Abstract: Marine spatial planning (MSP) is considered a valuable tool in the ecosystem-based management of marine areas. Predictive modelling may be applied in the MSP framework to obtain spatially explicit information about biodiversity patterns. The growing number of statistical approaches used for this purpose implies the urgent need for comparisons between different predictive techniques. In this study, we evaluated the performance of selected machine learning and regression-based methods that were applied for modelling fish community indices. We hypothesized that habitat features can influence fish assemblage and investigated the effect of environmental gradients on demersal fish diversity (species richness and Shannon–Weaver Index). We used fish data from the Baltic International Trawl Surveys (2001–2014) and maps of six potential predictors: bottom salinity, depth, seabed slope, growth season bottom temperature, seabed sediments and annual mean bottom current velocity. We compared the performance of six alternative modelling approaches: generalized linear models, generalized additive models, multivariate adaptive regression splines, support vector machines, boosted regression trees and random forests. We applied repeated 10-fold cross-validation, using accuracy as the measure of model quality. Finally, we selected random forest as the best performing algorithm and implemented it for the spatial prediction of fish diversity from the Baltic Proper to the Kattegat. To obtain information on the data reliability and confidence of the developed models, which are essential for MSP, we estimated the uncertainty of predictions with standard deviation of predictions obtained from all the trees in the ensemble random forest method. We showed how state-of-the-art predictive techniques, based on easily available data and simple Geographic Information System tools, can be used to obtain reliable spatial information about fish diversity. Our comparative work highlighted the potential of machine learning method to reduce prediction error in modelling of demersal fish diversity in the framework of MSP.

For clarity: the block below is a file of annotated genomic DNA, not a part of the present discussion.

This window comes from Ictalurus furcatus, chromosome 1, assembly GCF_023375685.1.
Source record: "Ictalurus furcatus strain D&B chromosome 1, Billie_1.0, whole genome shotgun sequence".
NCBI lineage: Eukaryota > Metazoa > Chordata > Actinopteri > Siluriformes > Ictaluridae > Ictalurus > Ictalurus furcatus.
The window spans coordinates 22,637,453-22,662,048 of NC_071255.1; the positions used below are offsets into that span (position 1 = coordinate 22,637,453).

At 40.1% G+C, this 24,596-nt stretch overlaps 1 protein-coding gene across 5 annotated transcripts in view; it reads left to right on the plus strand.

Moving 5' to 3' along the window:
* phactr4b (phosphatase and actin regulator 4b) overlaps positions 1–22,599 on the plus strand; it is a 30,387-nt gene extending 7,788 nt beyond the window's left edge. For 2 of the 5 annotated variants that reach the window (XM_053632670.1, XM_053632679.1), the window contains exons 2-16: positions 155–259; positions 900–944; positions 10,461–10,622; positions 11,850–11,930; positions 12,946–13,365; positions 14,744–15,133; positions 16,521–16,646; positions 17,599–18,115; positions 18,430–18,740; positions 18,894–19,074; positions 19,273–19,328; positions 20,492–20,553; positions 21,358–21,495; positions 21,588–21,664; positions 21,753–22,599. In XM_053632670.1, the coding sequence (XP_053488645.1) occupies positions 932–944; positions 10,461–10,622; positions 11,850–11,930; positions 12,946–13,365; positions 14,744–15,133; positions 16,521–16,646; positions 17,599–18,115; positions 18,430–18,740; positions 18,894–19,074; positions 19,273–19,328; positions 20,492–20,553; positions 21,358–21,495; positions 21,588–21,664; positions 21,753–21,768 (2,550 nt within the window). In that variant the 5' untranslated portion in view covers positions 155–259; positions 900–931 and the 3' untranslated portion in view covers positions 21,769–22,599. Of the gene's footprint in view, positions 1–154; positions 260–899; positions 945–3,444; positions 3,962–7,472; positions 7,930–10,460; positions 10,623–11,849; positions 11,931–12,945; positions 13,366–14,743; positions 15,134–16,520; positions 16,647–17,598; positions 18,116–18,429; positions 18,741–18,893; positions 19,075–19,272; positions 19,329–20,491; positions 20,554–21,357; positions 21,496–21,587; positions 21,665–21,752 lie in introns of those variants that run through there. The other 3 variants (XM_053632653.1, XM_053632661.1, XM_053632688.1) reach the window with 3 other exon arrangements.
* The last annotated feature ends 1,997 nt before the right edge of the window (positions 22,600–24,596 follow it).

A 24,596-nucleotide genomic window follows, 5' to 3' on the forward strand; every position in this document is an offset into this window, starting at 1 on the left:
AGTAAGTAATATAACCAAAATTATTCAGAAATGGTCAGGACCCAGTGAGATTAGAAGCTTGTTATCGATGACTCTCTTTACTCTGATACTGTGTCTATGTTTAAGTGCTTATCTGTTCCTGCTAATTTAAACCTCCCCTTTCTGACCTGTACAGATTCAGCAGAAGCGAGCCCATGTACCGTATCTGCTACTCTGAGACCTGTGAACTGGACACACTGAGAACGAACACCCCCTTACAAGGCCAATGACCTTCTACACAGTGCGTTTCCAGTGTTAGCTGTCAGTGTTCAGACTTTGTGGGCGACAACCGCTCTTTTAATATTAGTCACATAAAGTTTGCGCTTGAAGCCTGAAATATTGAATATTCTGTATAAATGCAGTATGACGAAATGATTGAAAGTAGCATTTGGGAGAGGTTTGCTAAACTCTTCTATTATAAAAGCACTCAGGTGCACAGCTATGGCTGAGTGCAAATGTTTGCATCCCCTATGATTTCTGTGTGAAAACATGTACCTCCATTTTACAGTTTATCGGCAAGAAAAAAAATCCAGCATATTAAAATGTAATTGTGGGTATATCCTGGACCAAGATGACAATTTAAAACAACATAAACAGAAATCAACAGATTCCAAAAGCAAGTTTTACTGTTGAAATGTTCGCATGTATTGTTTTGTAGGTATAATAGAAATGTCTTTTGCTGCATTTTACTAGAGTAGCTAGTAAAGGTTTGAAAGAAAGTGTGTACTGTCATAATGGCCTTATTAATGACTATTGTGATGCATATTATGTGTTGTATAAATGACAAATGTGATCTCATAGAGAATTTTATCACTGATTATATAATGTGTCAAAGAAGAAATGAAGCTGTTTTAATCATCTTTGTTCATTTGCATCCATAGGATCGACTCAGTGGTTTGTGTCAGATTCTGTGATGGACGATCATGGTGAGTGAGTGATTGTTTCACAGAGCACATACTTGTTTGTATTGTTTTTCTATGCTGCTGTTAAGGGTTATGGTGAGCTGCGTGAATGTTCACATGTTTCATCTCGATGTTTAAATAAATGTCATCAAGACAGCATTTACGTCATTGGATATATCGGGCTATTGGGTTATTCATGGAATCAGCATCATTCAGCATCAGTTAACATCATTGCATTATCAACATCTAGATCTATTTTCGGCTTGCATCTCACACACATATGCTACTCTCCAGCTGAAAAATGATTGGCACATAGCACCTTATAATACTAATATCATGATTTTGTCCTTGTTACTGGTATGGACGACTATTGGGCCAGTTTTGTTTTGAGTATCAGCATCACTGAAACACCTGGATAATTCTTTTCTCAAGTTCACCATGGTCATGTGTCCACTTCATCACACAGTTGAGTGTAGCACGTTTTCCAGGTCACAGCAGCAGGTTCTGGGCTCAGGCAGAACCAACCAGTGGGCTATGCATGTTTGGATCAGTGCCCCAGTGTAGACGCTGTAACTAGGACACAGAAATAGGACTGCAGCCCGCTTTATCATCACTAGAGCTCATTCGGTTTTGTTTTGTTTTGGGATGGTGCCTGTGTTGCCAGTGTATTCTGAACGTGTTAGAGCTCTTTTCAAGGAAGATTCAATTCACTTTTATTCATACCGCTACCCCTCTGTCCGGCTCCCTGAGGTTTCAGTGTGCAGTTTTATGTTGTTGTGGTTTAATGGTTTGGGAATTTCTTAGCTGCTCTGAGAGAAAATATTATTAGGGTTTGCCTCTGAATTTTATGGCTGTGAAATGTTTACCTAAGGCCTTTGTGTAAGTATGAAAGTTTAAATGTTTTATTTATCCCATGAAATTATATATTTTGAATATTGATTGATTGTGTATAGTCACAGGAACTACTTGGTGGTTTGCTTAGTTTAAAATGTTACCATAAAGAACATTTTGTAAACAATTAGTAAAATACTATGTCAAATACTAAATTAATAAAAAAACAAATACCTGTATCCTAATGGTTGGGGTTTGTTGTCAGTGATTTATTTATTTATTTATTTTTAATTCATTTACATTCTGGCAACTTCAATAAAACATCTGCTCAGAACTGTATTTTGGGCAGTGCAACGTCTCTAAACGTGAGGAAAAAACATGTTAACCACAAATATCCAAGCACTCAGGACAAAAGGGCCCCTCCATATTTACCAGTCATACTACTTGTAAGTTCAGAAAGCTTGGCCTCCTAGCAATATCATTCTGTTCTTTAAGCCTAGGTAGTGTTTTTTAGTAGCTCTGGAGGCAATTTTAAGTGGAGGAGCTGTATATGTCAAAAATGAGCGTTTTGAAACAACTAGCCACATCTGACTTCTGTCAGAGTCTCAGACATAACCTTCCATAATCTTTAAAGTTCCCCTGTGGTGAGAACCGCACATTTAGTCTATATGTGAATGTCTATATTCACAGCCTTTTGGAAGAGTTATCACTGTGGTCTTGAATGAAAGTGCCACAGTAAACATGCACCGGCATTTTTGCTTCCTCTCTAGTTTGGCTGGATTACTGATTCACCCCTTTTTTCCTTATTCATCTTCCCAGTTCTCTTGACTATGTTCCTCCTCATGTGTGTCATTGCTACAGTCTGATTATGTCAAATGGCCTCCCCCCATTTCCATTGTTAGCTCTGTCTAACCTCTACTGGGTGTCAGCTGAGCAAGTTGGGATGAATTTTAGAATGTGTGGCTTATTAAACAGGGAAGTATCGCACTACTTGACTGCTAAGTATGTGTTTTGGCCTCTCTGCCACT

PubDate: 2016-08-05
       
  • Changes in size, age, and sex ratio composition of Pacific bluefin tuna (
           Thunnus orientalis ) on the northwestern Pacific Ocean spawning grounds
    • Authors: Shiao J; Lu H, Hsu J, et al.